We’ve always known leaving the local user with admin rights was never a good idea. If your business is still in “break/fix” mode, you may have quite a few users left with admin rights because it’s much easier for you to fix their problems remotely. I completely get that—we’ve all been there.
But, when the reality of risk around both external and internal attacks sets in, you quickly realize that giving out any kinds of elevated permissions can have dire consequences. All an external attacker needs is local admin rights to establish a foothold in one of your customer’s environments. Same goes for ransomware—give it admin rights and everything from files up to the bios can be affected. While it’s tempting to give out admin rights, you could be asking for trouble.
So, what are some of the ways to manage local admin rights?
First off, the answer is a really big “it depends,” because not every MSP business runs the same. So, for the purposes of this article, I’m going to start with some simple recommendations and then move towards the more taxing (and expensive) ones.
Let’s start with taking away admin rights from the user.
The first step is determining what privileges—beyond that of a local admin—do users really need. In nearly every case, none of your users truly needs elevated privileges. So, we begin with ensuring that users have no local admin rights. A simple run of the command net local group administrators, and you’ll have yourself a list of anyone with local rights. The idea behind least privilege is to assign each user as little privilege as possible. So, instead of “reaching high” on this one, “go for low.”
If you want to allow users to make certain OS changes, the best way to facilitate this from a security perspective is to separate out a user’s “regular” user account (for use when they are surfing the web, running Office apps, etc.) and give them a separate local admin account for when they need to make changes to the OS. Configure UAC to prompt for credentials when an operation requires elevated privileges—that way, they aren’t using elevated privileges all the time, and they need to authenticate as the admin for changes that could impact the OS to be made.
UAC is only good for OS changes. Should a user require elevated privileges for a specific application, for example, you’ll need to take things a step further and look for a privilege management solution. These solutions define local policies of who and when elevated privileges are to be allowed. For example, say a payroll user uses an application that requires local admin rights. A privilege management solution can be configured to have the application run with elevated privileges while the user remains a regular user.
One of the problems with Least Privilege and UAC is that when local admin accounts are used (regardless of whether the user logs on with the local admin account, uses UAC, etc.) credential artifacts—such as clear text passwords, password hashes, and Kerberos tickets—all remain in memory. Cyberattackers know these artifacts exist and, should they be able to compromise a single local admin account, the credentials can be gathered and then utilized to access further systems within your network.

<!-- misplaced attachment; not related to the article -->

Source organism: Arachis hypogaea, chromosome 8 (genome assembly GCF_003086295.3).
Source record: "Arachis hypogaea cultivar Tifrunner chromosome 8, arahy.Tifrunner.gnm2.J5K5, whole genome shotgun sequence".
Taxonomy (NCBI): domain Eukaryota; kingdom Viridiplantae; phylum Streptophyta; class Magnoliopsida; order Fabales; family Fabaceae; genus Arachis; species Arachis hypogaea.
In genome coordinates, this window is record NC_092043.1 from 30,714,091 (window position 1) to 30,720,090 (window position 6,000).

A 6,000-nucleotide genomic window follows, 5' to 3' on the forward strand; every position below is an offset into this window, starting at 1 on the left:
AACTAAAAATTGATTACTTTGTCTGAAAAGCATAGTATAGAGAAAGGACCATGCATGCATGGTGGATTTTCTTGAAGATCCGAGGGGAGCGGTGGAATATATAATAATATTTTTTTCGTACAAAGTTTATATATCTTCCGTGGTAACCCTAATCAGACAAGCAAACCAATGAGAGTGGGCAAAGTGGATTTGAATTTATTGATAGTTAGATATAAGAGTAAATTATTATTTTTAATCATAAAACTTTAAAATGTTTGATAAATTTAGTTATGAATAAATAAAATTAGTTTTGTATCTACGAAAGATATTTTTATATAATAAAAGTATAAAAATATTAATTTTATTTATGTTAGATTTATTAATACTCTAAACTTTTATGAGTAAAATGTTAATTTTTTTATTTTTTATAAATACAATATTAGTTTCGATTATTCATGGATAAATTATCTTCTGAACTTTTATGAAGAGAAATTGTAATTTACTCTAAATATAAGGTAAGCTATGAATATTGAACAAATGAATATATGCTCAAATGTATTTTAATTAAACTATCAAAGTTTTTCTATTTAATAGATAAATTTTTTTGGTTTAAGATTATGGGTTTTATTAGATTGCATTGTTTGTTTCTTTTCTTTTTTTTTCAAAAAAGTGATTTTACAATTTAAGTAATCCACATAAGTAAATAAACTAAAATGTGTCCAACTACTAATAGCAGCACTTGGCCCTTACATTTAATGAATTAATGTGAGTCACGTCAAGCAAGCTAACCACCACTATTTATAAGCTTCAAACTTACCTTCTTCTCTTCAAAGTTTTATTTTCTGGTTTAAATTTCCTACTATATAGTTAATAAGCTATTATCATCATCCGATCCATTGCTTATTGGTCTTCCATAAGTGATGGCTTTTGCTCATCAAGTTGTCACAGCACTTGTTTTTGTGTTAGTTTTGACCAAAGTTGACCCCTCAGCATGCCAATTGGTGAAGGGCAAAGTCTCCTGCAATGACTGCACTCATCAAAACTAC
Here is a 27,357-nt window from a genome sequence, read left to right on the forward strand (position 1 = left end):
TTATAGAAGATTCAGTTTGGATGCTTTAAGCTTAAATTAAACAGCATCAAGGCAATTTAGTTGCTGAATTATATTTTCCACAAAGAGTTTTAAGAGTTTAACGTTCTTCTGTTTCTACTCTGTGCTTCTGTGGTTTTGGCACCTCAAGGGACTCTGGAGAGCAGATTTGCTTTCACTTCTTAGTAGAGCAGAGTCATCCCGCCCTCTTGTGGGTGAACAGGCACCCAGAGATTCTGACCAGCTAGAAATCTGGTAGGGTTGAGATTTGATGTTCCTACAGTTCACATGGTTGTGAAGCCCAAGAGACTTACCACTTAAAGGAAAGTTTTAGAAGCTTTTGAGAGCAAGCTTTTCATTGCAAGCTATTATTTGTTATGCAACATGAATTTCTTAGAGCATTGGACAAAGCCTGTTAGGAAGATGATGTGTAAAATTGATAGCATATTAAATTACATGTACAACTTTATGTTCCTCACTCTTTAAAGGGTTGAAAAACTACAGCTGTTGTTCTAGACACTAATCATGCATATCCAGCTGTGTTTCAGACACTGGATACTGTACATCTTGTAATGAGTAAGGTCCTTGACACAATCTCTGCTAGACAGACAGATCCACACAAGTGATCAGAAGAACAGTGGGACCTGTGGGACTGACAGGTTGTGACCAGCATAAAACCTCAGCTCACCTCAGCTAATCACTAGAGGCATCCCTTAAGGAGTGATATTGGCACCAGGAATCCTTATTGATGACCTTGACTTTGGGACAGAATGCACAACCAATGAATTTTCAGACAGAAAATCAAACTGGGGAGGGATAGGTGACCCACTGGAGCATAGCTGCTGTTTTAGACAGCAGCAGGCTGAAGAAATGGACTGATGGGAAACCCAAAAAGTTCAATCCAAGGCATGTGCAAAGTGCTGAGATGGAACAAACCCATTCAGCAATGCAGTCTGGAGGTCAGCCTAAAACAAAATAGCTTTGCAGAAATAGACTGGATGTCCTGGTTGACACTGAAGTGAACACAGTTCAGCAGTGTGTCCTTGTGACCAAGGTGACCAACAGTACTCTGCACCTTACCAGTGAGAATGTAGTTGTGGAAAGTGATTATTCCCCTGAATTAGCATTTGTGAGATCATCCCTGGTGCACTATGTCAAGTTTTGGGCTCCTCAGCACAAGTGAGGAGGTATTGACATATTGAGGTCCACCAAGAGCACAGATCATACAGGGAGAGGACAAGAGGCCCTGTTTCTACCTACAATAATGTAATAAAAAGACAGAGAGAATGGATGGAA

This is why you may need to look at a PAM solution. While PAM solutions have many features, I want to focus this blog on just two: a password vault and an ability to rotate passwords automatically. Here’s the idea, a user must authenticate into a PAM solution as themselves. They are then given a local admin account’s credentials from the vault to use to either log on with, or authenticate via UAC, etc. Once the user is done using the admin account, they check it back into the PAM solution, at which time the password is changed and the local admin account is updated.
This puts the attacker at a severe disadvantage: should they be able to access any credential artifacts, none of them are valid any longer (because the passwords have all been changed by the PAM solution upon check-in).
Regardless of whether you follow all four steps or not, doing something is better than leaving your users with local admin rights. You can offer each step as an additional tier of service, layering on deeper and deeper levels of security. Based on the needs of the customer and the security service offering tier they’ve signed up for, by following one or more of the steps above, you’ll have a much better handle on both who has local admin rights and how they are used.
Nick Cavalancia has over 20 years of enterprise IT experience and is an accomplished executive, consultant, trainer, speaker, and columnist. He has authored, co-authored and contributed to over a dozen books on Windows®, Active Directory®, Exchange™ and other Microsoft® technologies. Nick has also held executive positions at ScriptLogic®, SpectorSoft® and Netwrix® and now focuses on the evangelism of technology solutions.
Follow Nick on Twitter® at @nickcavalancia
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